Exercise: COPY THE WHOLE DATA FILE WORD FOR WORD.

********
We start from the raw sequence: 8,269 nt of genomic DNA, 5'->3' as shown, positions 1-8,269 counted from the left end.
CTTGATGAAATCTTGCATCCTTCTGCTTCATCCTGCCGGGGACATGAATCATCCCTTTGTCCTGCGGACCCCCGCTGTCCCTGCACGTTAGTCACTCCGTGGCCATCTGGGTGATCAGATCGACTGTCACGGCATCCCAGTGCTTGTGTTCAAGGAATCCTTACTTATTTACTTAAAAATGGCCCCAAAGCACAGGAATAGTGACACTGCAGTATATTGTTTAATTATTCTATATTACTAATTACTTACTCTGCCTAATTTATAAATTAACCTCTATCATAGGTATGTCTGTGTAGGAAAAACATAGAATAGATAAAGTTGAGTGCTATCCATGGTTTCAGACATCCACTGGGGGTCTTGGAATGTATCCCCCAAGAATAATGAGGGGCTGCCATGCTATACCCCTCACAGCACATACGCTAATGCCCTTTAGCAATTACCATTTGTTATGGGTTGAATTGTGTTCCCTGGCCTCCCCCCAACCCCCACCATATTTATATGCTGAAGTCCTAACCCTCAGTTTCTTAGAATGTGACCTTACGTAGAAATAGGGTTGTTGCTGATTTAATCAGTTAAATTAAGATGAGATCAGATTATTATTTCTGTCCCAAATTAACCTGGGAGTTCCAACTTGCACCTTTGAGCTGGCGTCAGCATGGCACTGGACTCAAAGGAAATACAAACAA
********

We start from the raw sequence: 8,269 nt of genomic DNA, 5'->3' as shown, positions 1-8,269 counted from the left end.
CTTGATGAAATCTTGCATCCTTCTGCTTCATCCTGCCGGGGACATGAATCATCCCTTTGTCCTGCGGACCCCCGCTGTCCCTGCACGTTAGTCACTCCGTGGCCATCTGGGTGATCAGATCGACTGTCACGGCATCCCAGTGCTTGTGTTCAAGGAATCCTTACTTATTTACTTAAAAATGGCCCCAAAGCACAGGAATAGTGACACTGCAGTATATTGTTTAATTATTCTATATTACTAATTACTTACTCTGCCTAATTTATAAATTAACCTCTATCATAGGTATGTCTGTGTAGGAAAAACATAGAATAGATAAAGTTGAGTGCTATCCATGGTTTCAGACATCCACTGGGGGTCTTGGAATGTATCCCCCAAGAATAATGAGGGGCTGCCATGCTATACCCCTCACAGCACATACGCTAATGCCCTTTAGCAATTACCATTTGTTATGGGTTGAATTGTGTTCCCTGGCCTCCCCCCAACCCCCACCATATTTATATGCTGAAGTCCTAACCCTCAGTTTCTTAGAATGTGACCTTACGTAGAAATAGGGTTGTTGCTGATTTAATCAGTTAAATTAAGATGAGATCAGATTATTATTTCTGTCCCAAATTAACCTGGGAGTTCCAACTTGCACCTTTGAGCTGGCGTCAGCATGGCACTGGACTCAAAGGAAATACAAACAA